encourage you to work with someone else on this project, though I will not require you to do so.
You may work with at most two other people, meaning groups shouldnt exceed three people.
Final Grade There is no predetermined grading scale for this course. Letter grades will be assigned
based on the distribution of grades at the end of the semester. The curve applied at the end of
the semester will not decrease your letter grade based on a standard grading scale, but it could
increase it. I will not be able to give a clear idea of what the curve looks like until the last third
of the semester. You can be assured that your letter grade will be at least as high as: A >93%,
A- 90%-93%, B+ 87%-89%, B 84%-86%, B- 80%-83%, C+ 77%-79%, C 74%-76%, C- 70%-73%,
D+ 67%-69%, D 64%-66%, D- 60%-63%, F <60%.
Reasonable Accommodation If you have a disability and feel you will need accommodations in order to
complete course requirements, please contact the Ross Center for Disability Services (Campus Center 2-
2010, 617-287-7430). I am happy to work with you on this. You must notify me of any accommodation
in advance.
Academic Honesty University policies on academic honesty will be enforced in this class. Most impor-
tantly, what this means is that turning in the work of others as your own is not okay. If using the ideas
or language of a published source of material including newspapers, magazines, blogs, websites, and the
like you must cite the source of this material. Copying from your classmates is never acceptable, and
will automatically result in a grade of zero for that assignment. Note, however, that working together
with classmates is strongly encouraged, as long as the assignment you turn in is in your own words, or
the work is explicitly assigned to a group. If you are unclear on the standards for academic honesty,
consult the Code of Student Conduct.
Course Layout and Timeline The course is divided into roughly three sections: cross-section regression,
time-series and panel regression, and limited dependent varaibles. Readings are listed according to the
date they should be read by (e.g. all readings listed for week 2 should be read by the rst class meeting
in week 2.). In the readings column IE stands for Wooldridge (2009).
Sec. Date Topic Readings Events
1 09/07/11 What is Econometrics IE 1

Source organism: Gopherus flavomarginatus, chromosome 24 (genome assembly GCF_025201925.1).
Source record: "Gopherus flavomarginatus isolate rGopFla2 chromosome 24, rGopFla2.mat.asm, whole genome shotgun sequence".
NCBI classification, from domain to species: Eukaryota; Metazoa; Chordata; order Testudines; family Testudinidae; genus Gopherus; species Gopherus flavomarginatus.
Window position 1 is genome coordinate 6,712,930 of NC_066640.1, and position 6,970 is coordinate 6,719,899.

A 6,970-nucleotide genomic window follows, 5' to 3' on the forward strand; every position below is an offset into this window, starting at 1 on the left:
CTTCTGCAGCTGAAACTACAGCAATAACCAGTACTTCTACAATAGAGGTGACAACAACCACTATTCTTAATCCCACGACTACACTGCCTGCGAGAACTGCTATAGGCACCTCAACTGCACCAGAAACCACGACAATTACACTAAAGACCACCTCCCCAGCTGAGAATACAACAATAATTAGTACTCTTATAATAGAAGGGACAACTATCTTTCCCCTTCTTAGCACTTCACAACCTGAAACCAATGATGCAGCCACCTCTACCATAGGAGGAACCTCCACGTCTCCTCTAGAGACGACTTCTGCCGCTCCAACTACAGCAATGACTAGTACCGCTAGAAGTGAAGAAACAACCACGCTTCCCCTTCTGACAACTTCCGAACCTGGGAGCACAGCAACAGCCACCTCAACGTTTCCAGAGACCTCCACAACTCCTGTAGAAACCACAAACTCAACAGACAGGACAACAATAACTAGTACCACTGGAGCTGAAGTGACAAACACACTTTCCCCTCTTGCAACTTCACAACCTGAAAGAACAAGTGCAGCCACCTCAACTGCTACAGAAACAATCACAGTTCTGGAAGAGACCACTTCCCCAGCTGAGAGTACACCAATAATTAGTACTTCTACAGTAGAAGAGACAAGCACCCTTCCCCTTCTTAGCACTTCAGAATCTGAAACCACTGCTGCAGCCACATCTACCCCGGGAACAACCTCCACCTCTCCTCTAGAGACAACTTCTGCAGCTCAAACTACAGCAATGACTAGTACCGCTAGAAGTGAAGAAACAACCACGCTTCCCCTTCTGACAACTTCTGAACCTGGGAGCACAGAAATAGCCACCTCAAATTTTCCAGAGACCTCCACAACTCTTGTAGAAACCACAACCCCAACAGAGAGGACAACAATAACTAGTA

1 09/09/11 What is Econometrics IE 1
2 09/12/11 Probability and distribution IE B3-B5
2 09/14/11 Hypothesis Testing IE C5-C6
3 09/16/11 Bivariate Regression IE 2 HW #1
4 09/19/11 Multiple Regression IE 3
4 09/21/11 Multiple Regression IE 3
5 09/23/11 Interpreting Regression Output IE 4 HW #2
5 09/26/11 Interpreting Regression Output IE 4
5 09/28/11 Interpreting Regression Output IE 4
5 09/30/11 Functional Form IE 6 HW #3
6 10/03/11 Dummy Variables IE 7
7 10/05/11 Dummy Variables IE 7
7 10/07/11 Heteroskedasticity IE 8 HW #4
10/10/11 No Class No Class
8 10/12/11 Heteroskedasticity IE 8
8 10/14/11 Catch-up and/or Review HW #5
10/17/11 Catch-up and/or Review
10/19/11 Exam 1 Exam 1
9 10/21/11 Time-Series IE 10
9 10/24/11 Time-Series IE 10
9 10/26/11 Time Series IE 12
10 10/28/11 Serial Correlation and Heteroskedasticity IE 12 HW #6
10 10/31/11 Serial Correlation and Heteroskedasticity IE 12
11 11/02/11 Panel Data Methods IE 13
11 11/04/11 Panel Data Methods IE 13 HW #7
12 11/07/11 Advanced Panel Data Methods IE 14
12 11/09/11 Advanced Panel Data Methods IE 14
11/11/11 No Class No Class
11/14/11 Catch-up and/or Review HW #9
11/16/11 Exam 2 Exam 2
13 11/18/11 Limited Dependent Variables IE 17
13 11/21/11 Limited Dependent Variables IE 17
11/23/11 No Class No Class
11/25/11 No Class No Class
14 11/28/11 Limited Dependent Variables IE 17
11/30/11 Limited Dependent Variables IE 17
12/02/11 Exam 3 HW #10
12/05/11 Presentations
12/07/11 Presentations
12/09/11 Presentations
12/12/11 Presentations
12/14/11 Presentations
Wooldridge, Jerey M. 2009. Introductory Econometrics: A Modern Approach, 4e. Mason, OH: South-
Western Cengage Learning.